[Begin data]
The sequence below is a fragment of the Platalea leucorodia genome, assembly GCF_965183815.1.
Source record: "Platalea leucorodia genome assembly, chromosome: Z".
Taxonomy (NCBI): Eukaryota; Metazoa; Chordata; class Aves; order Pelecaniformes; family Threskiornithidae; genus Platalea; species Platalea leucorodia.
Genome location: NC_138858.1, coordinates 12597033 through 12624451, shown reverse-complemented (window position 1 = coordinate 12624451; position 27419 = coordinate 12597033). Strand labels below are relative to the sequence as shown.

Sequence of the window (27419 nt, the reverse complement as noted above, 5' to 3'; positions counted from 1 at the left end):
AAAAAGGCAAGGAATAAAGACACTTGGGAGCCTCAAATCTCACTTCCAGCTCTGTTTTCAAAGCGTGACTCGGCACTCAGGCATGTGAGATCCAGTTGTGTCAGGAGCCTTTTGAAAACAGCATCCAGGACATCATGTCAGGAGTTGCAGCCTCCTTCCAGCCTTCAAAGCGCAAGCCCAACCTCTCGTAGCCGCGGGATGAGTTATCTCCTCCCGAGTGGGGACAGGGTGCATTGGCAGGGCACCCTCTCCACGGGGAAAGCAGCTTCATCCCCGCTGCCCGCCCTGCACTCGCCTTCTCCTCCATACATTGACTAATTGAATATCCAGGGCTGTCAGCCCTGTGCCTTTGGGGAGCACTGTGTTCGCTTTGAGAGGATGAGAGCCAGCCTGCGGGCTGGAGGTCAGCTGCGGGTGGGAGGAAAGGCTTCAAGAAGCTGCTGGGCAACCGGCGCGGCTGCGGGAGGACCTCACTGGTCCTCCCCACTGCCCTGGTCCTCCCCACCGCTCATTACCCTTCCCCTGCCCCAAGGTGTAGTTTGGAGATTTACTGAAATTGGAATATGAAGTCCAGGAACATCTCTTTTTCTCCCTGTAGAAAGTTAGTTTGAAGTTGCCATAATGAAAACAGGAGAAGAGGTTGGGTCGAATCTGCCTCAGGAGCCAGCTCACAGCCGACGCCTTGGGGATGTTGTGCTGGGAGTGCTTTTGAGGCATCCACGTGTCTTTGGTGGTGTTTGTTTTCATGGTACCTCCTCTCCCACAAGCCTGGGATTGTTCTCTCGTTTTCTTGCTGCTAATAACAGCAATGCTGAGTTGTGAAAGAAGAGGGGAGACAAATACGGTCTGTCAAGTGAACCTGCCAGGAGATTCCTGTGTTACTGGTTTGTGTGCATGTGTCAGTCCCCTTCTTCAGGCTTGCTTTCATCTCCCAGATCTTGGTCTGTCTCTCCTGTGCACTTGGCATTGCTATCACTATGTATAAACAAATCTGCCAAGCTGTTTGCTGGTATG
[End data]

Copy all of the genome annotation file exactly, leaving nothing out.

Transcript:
The sequence below is a fragment of the Platalea leucorodia genome, assembly GCF_965183815.1.
Source record: "Platalea leucorodia genome assembly, chromosome: Z".
Taxonomy (NCBI): Eukaryota; Metazoa; Chordata; class Aves; order Pelecaniformes; family Threskiornithidae; genus Platalea; species Platalea leucorodia.
Genome location: NC_138858.1, coordinates 12597033 through 12624451, shown reverse-complemented (window position 1 = coordinate 12624451; position 27419 = coordinate 12597033). Strand labels below are relative to the sequence as shown.

Sequence of the window (27419 nt, the reverse complement as noted above, 5' to 3'; positions counted from 1 at the left end):
AAAAAGGCAAGGAATAAAGACACTTGGGAGCCTCAAATCTCACTTCCAGCTCTGTTTTCAAAGCGTGACTCGGCACTCAGGCATGTGAGATCCAGTTGTGTCAGGAGCCTTTTGAAAACAGCATCCAGGACATCATGTCAGGAGTTGCAGCCTCCTTCCAGCCTTCAAAGCGCAAGCCCAACCTCTCGTAGCCGCGGGATGAGTTATCTCCTCCCGAGTGGGGACAGGGTGCATTGGCAGGGCACCCTCTCCACGGGGAAAGCAGCTTCATCCCCGCTGCCCGCCCTGCACTCGCCTTCTCCTCCATACATTGACTAATTGAATATCCAGGGCTGTCAGCCCTGTGCCTTTGGGGAGCACTGTGTTCGCTTTGAGAGGATGAGAGCCAGCCTGCGGGCTGGAGGTCAGCTGCGGGTGGGAGGAAAGGCTTCAAGAAGCTGCTGGGCAACCGGCGCGGCTGCGGGAGGACCTCACTGGTCCTCCCCACTGCCCTGGTCCTCCCCACCGCTCATTACCCTTCCCCTGCCCCAAGGTGTAGTTTGGAGATTTACTGAAATTGGAATATGAAGTCCAGGAACATCTCTTTTTCTCCCTGTAGAAAGTTAGTTTGAAGTTGCCATAATGAAAACAGGAGAAGAGGTTGGGTCGAATCTGCCTCAGGAGCCAGCTCACAGCCGACGCCTTGGGGATGTTGTGCTGGGAGTGCTTTTGAGGCATCCACGTGTCTTTGGTGGTGTTTGTTTTCATGGTACCTCCTCTCCCACAAGCCTGGGATTGTTCTCTCGTTTTCTTGCTGCTAATAACAGCAATGCTGAGTTGTGAAAGAAGAGGGGAGACAAATACGGTCTGTCAAGTGAACCTGCCAGGAGATTCCTGTGTTACTGGTTTGTGTGCATGTGTCAGTCCCCTTCTTCAGGCTTGCTTTCATCTCCCAGATCTTGGTCTGTCTCTCCTGTGCACTTGGCATTGCTATCACTATGTATAAACAAATCTGCCAAGCTGTTTGCTGGTATG